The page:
The presidents of Nigeria and Cameroon have announced that they will be launching a multinational army to attack and eradicate the Boko Haram militant group. Chad, Benin and Niger will also be committing troops.
The announcement came after meetings between Nigerian President Muhammadu Buhari and Cameroonian President Paul Biya in Yaounde, the capital of Cameroon. Cameroon becomes the fourth country to commit to the African Union-mandated Multi-National Joint Task Force after Buhari inked similar agreements with Chad and Niger. Buhari plans to visit Benin seeking a similar agreement.
In a joint statement, the presidents stated “their common determination to eradicate Boko Haram… and agreed to intensify the exchange of information between the two countries.”
They added that the two countries will also be building up the number of forces patrolling their shared border. Buhari also spoke of a lack of resources in the funding necessary to get the force off the ground.
Asked when the new regional would be deployed, Buhari answered: “It should ready today or tomorrow, by the end of this month.”
But he added: “After the promises of G7 countries to help the region defeat Boko Haram, we are waiting for training, equipment and intelligence assistance.”
The Nigerian military announced Thursday that Major-General Iliya Abbah has been appointed to head the five-nation force. The general previously commanded military forces fighting rebels in the oil-rich Niger Delta. The force will be headquartered in N’Djamena, Chad.
Buhari’s predecessor Goodluck Jonathan attempted to put together a multinational force last year but one did not materialize. Buhari was elected partly on his promise of beating Boko Haram. Just last month Buhari sacked most of the military chiefs who led the fight under Jonathan. Many observers saw this as good first step.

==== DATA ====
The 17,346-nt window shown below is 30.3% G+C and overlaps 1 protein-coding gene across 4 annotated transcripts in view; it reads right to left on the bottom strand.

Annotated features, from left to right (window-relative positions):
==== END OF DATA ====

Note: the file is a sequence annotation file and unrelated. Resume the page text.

“What the Nigerian military has been weak at doing, and I think the Boko Haram insurgency has exposed this, is dealing with asymmetrical war,” said Manji Cheto, vice president of Teneo Intelligence, a risk analysis organization in London.
Asymmetrical war refers to small groups who use nonconventional weapons and tactics like terrorism against a larger, more conventional military force. According to Cheto, the best weapon against such tactics is intelligence gathering, something the Nigerian military, and many of its neighbors, do not have a good track record in.
“The challenge for the Nigerian military and the multinational task force going forward is how to actually build intelligence to deal with asymmetrical warfare,” Cheto added.
The outgoing Nigerian chief of defense staff, Air Chief Marshal Alex Badeh also came out recently with strong criticisms of the army in the fight against Boko Haram. He said the army was underfunded and that morale was low. While not naming names, Badeh said that persons within the military leaked valuable information to the enemy, resulting in many soldiers being killed.
“I was head of a military that lacked the relevant equipment and motivation to fight an enemy that was invisible and embedded with the local populace,” Badeh said.
Cheto points out that even with a viable and strong multinational force, the military alone cannot beat Boko Haram.
“Nigeria will still have to deal with underlying causes of terrorism: social justice issues, underemployment and poverty in the region. This is just the tip of the iceberg in terms of trying to deal with the longer-term issues that have resulted in the rise of terrorism in the region,” she said.
Regional militaries have announced some small victories this week amid news of continuing kidnappings, suicide attacks and killings by Boko Haram. Nigeria recently announced that soldiers rescued 71 Boko Haram captives, mostly all girls and women, in battles with militants and successfully destroyed militant camps in three villages in the northeast of the country.
The Chadian military announced that their forces killed 117 militants over the past two weeks as they continue to capture or kill militants hiding out on islands on Lake Chad. Two Chadian soldiers were killed in the operations and two injured.
Even with the victories, suicide bombers continue to attack civilians. A female suicide bomber killed six people Friday at a market in Maiduguri, the largest city in northeast Nigeria. This brought to almost 50 the number of civilians killed over the past week in Nigeria and Cameroon.
A bomb disposal expert told AP the suicide bombers, many of them young girls or women, have explosives strapped to them that are remotely detonated.